And then dually amazed that somehow putting a knife to someones neck and cutting them could NOT be attempted murder

  14. Law enforcement is an occupation. The question of how and what law enforcement needs to do their job is a term of employment, not a Constitutional right

    I do not do this job. Nor should I have to in order to define the limits of government.

    The Constitution restricts government, not citizens. Law enforcement is government. All government must be bound to the narrowest definition of the role they are assigned. Anything done outside of law enforcement is a kindness, illegal or mission creep. There are numerous examples of over reach in all facets of government in this country.

    This is the change we need reinforced.

    • The ship has sailed for smaller gov. We are a nation of 330+ million and climbing with large cities the norm now. And we are a world power. There’s no going back to frontier days with each man taking care of his own.

      We need cops. There’s never been a time in our nation’s history when a citizen could stand on the side of the road and bad mouth or fight a cop and not expect a beat down as a result.

      If we don’t like how our cops are behaving we change that by changing the elected officials and the appointed commanders thru ballot and recall efforts. Let one big city mayor get recalled because his cops are out of control and see how fast cops become polite public servants nationwide.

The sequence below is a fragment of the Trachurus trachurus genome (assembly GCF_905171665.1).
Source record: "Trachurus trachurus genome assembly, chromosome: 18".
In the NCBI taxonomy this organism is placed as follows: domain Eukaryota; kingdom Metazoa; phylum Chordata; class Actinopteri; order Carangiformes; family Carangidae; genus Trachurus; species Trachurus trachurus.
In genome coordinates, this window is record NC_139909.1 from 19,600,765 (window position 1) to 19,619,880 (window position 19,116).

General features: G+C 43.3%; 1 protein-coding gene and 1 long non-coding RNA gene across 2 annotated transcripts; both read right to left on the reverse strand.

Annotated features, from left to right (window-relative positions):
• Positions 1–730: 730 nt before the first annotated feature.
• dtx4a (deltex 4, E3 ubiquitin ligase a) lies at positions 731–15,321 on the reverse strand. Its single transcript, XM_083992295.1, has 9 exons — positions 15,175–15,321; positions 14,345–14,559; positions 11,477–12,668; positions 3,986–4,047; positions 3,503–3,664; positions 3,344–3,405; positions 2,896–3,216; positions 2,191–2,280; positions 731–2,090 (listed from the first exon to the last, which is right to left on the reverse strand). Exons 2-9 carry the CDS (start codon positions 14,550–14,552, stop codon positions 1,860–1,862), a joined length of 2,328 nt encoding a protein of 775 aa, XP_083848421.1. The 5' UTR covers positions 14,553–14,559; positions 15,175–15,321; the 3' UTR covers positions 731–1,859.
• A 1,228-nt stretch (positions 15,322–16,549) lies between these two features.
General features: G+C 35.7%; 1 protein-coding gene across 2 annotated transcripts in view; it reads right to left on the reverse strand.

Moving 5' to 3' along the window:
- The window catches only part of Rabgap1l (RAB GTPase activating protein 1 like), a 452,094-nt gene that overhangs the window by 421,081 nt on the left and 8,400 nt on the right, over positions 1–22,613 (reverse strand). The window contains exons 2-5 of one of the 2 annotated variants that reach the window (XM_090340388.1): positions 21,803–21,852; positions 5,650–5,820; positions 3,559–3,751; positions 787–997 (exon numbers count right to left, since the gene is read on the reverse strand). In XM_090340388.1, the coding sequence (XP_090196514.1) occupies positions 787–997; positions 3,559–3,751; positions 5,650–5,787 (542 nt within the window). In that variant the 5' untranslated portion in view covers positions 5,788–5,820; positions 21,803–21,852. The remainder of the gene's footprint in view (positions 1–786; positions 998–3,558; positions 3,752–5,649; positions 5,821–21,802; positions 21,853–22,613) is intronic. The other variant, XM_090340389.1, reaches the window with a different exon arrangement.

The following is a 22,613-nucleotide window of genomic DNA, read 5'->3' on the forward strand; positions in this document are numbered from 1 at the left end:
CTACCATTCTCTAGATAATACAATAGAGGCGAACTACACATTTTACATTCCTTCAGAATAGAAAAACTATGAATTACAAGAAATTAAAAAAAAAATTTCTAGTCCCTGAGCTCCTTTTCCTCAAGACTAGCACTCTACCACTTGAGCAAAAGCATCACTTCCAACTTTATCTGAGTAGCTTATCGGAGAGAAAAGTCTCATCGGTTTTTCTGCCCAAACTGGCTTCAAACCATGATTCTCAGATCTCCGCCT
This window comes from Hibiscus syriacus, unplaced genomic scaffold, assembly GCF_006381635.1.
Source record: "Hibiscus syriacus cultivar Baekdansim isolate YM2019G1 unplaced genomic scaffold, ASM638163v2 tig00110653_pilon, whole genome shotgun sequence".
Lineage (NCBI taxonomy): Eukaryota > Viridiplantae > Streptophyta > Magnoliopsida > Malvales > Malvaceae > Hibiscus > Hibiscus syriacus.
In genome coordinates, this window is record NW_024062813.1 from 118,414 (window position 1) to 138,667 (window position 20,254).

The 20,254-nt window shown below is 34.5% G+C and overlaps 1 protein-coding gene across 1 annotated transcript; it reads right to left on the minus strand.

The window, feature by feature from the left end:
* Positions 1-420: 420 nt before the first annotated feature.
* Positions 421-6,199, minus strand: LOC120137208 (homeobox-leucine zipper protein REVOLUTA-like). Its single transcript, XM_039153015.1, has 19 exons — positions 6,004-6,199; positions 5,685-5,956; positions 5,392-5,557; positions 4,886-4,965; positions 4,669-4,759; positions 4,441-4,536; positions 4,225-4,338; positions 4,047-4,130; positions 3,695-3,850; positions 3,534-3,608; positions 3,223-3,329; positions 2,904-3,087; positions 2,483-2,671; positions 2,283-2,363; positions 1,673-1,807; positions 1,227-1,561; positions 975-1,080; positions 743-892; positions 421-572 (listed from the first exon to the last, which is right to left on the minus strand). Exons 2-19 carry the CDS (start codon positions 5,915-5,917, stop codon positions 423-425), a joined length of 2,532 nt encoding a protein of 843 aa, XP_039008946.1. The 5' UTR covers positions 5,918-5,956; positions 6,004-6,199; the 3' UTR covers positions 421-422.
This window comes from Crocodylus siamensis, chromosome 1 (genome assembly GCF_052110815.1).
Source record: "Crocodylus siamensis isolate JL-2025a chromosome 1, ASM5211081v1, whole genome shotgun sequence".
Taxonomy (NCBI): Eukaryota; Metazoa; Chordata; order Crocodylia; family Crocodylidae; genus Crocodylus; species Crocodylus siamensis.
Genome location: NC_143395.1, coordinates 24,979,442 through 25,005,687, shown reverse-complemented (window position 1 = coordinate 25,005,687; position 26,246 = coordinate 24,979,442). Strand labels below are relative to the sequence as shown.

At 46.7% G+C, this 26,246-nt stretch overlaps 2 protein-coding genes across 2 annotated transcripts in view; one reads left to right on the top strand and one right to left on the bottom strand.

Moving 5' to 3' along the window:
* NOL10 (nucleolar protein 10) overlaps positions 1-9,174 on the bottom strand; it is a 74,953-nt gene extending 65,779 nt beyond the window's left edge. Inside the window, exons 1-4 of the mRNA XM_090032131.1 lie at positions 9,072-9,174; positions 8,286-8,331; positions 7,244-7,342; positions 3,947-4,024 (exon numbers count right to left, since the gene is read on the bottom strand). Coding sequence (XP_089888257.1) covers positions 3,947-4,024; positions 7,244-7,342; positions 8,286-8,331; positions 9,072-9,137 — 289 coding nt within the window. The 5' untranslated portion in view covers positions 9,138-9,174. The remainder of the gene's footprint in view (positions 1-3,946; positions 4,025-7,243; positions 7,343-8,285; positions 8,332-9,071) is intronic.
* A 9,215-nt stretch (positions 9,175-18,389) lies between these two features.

• “There’s never been a time in our nation’s history when a citizen could stand on the side of the road and bad mouth “

        I disagree. I remember times when people could bad mouth cops and they had thick enough skins to take it.

        I’m pretty sure lots of people called cops “pigs” in the 60’s without arrest. It was pretty common, as I recall, though I was young.

        Part of the problem in that regard now is so many ‘catch-all’ laws and ordinances like “Disorderly Conduct” that are subjectively defined. Look sideways at some cops these days and they will find some justification to hassle you.

        Good cops are not like that. I good cop is a member of the community and knows the people with whom he interacts are his neighbors. One of them breaks the law? Yeah, they got to go downtown. But “us vs them” is a big problem.